Saturday, December 15, 2018

The Press: Not a Public Enemy, But Still Misleading

DANIEL NESBITT ’22

STAFF WRITER

Is the press the enemy of the people? No. Frankly, it is an idiotic and absurd statement for Trump to make, and I hate when he says it. However, the press is far from perfect. Too often, the media reports misleading statistics or misinterprets scientific studies to increase their stories’ attractiveness.

Take guns, for example. Consistently, the media reports misleading information or statistics with no explanation of methodology. The most ridiculous example of this comes from USA Today. After the church shooting in Texas, it released a video depicting the shooter’s AR-15 and its modifications. The video also depicted other potential attachments to the weapon, including a “chainsaw bayonet.” Yes, that’s right, a chainsaw bayonet. Firstly, that gun owners would attach chainsaw bayonets to their weapons is utterly ludicrous. Second, many gun owners saw this absurd depiction as an attempt to promote negative stereotypes against the gun industry and gun owners to delegitimize or strawman their arguments. Although it is unlikely that this was the intent of USA Today, many gun owners still arrived at this conclusion, furthering their distrust and skepticism of the media.

The media also frequently reports misleading gun violence statistics. Following the tragic events in Parkland, Florida, many news organizations, such as ABC and NBC, reported that there had been 18 school shootings in the first six weeks of 2018. This statistic, from the organization known as Everytown, is extremely misleading. This reported statistic considered a school shooting to be any discharge of a firearm on school grounds, regardless of the context. Of these 18 incidents, nine resulted in no deaths or injuries whatsoever. In addition, there were two suicides and three accidental discharges included. Only three of these incidents were school shootings that involved an individual seeking to end as many lives as possible. That’s not to say that three school shootings are insignificant, not by any means – three school shootings are three too many, and this problem needs to be addressed. By failing to clarify what falls within certain statistical categories, news organizations paint a picture that is factually incorrect. This phenomenon is only amplified with the growing digitalization of the news with  eye-catching, clickbait titles.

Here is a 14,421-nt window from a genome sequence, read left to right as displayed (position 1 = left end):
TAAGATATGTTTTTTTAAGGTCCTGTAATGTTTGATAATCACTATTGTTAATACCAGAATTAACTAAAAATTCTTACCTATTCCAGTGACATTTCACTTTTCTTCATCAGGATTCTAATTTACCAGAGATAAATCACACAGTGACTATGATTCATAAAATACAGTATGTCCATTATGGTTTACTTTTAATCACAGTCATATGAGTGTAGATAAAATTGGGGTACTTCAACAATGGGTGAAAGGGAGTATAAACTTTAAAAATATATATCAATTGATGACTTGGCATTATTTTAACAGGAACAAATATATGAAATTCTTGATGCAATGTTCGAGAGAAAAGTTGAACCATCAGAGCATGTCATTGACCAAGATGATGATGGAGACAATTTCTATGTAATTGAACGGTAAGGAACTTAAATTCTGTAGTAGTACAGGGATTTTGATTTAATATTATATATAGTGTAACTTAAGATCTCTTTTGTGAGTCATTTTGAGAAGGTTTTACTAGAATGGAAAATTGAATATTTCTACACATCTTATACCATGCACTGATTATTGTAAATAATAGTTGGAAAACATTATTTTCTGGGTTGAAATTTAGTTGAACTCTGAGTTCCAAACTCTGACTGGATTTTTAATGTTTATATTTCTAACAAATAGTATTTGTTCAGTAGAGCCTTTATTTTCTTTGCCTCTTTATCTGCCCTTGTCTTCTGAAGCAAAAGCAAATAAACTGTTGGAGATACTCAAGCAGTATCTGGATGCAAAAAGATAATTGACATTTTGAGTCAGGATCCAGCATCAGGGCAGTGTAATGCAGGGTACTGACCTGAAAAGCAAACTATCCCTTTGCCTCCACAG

Another common misleading firearms statistic involves the number of mass shootings. For example, a September piece by Vox was titled, “There have been 263 days in 2018 – and 262 mass shootings in America.” The article later explains that this statistic defines a mass shooting as an incident in which four or more people were shot or killed, not including the shooter. This does not consider the context of the situation nor the intent of the shooter. This clickbait title leaves viewers with an incorrect view of reality.

Media misinformation is not limited to guns. In fact, media misinformation often comes about through the misinterpretation of scientific studies. One particularly notable instance of this comes from the New York Times (NYT) in its article titled, “1 in 4 Women Experience Sex Assault on Campus.” This title fails to capture what the study actually found. Within the report, the authors themselves point out that using this 1 in 4 statistic “as a global rate [is] oversimplistic, if not misleading.” In addition, only 19.3% of students contacted actually partook in the survey, so it is likely a non-representative sample of the student population because non-victims would be less likely to participate. The NYT reported the findings of a non-representative sample of women responding to a non-representative sample of 27 colleges as a universal rule across all colleges in the United States. This is factually incorrect and intellectually dishonest. Let me be clear: In no way am I arguing that sexual assault is not a problem on college campuses. I am only pointing out the misleading nature of this news headline as a result of misinterpreting a scientific study.

An informed citizenry is necessary for American democracy to thrive, however a misinformed citizenry is no better than an uninformed citizenry. News organizations must fix these misinforming practices if they really want to gain back the public’s trust.

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